I was checking feedhaus today and I noticed that the flickr badge (the cool lil’ widget that displays a little collage of photos) was down for the count. I thought perhaps I had broken something on the dev server, but a quick health check revealed that everything was okay with feedhaus.
So, I decided to check out flickr to see if there were any messages about known downtime, current server issues, etc. Lo and behold, flickr was also down! Hello? Anyone? Bueller?
This demonstrates one of the classic problems with mashups, a crucial component of Web 2.0: cascading SLAs (Service-Level Agreements), or, more precisely, a lack thereof.
Here at feedhaus, I have a responsibility to provide up-to-date news so that my users will be the “first to know.” I can (although I probably won’t) guarantee a level of service for feedhaus’s ability to deliver content. But, as a multi-band content aggregator, I’m solely dependent on the sources of content — namely flickr, YouTube and you-name-it syndicated feed from whatever.com. Now if my sources are CNN, Google, Fox, etc. I would expect pretty dependable service. But Digg? Twitter? Seeing what happened to Skype recently, I’m beginning to wonder if everyone, even the biggest — and most distributed — systems are subject to serious unplanned downtime.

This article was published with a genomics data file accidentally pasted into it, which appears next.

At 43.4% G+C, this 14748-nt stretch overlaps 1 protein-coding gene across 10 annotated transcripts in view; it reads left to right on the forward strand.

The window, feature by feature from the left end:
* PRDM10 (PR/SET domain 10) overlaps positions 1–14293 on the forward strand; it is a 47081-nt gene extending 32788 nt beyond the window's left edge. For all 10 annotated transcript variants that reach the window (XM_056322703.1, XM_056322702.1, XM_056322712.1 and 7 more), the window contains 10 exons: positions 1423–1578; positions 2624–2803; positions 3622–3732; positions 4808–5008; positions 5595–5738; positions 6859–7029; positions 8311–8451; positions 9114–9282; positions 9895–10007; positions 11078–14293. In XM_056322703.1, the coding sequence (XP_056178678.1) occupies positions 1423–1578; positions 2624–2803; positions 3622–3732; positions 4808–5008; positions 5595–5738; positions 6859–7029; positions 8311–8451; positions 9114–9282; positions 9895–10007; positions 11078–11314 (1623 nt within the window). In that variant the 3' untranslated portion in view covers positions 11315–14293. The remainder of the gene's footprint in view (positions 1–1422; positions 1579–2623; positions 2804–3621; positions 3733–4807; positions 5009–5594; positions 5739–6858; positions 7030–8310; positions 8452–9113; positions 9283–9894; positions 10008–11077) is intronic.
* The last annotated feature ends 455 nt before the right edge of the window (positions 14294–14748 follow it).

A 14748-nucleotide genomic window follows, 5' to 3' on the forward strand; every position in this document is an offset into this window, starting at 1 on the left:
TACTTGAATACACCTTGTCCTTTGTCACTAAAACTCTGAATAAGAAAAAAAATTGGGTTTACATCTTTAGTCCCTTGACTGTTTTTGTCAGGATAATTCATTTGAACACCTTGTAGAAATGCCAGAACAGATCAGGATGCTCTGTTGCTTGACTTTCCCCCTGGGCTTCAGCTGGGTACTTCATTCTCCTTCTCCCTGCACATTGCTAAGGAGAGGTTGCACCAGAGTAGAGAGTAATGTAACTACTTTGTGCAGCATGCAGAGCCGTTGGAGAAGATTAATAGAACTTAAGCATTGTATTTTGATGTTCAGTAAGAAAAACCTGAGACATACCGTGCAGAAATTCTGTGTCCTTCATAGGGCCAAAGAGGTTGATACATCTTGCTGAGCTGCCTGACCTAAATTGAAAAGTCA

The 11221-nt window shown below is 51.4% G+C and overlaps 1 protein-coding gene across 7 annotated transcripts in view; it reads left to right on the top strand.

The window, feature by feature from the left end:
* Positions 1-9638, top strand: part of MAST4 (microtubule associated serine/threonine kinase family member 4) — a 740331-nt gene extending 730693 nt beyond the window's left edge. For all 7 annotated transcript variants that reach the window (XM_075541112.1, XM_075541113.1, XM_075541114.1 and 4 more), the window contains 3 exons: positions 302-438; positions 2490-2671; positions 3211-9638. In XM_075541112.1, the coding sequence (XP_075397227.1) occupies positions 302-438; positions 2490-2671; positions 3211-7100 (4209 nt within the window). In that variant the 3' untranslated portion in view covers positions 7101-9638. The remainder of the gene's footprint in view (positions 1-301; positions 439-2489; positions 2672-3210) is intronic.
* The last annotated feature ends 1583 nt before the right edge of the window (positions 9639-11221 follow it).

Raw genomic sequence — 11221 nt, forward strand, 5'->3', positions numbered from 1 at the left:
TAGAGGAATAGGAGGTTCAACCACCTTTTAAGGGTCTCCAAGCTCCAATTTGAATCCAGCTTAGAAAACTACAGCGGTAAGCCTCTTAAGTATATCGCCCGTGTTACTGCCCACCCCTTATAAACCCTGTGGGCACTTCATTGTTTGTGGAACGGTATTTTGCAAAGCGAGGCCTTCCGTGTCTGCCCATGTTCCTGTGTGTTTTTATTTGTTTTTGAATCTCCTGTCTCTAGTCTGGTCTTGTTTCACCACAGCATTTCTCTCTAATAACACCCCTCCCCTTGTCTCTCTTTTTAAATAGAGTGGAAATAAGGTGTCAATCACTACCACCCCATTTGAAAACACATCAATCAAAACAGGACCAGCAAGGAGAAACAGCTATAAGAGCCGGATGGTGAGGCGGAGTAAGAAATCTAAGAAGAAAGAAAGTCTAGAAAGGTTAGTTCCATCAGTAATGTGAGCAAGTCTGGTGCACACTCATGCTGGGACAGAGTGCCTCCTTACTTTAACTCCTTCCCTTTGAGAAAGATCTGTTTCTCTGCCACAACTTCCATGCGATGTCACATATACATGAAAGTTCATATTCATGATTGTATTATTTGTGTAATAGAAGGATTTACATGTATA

So, what I’m getting at here is that my SLA, no matter how much I pay my attorneys to draft it, is only as good as the SLAs of the services that I use. Now, I’m not paying the sources for those services — and, I might add, you’re not paying me to use feedhaus — so I have no SLAs for my underlying services, which makes my SLA worth less than the paper it’s printed on. Do you see the problem? (I’m reminded of a certain scene from the 1989 classic comedy Major League. “See, it says right there; no calisthenics. What do you think of that?”)
So, before you start drafting that SLA for the cool new mashup you just built between Google Maps and Facebook, think about the stability and sustainability of your sources. Or else your SLA might have the same fate as Roger Dorn’s contract. . . .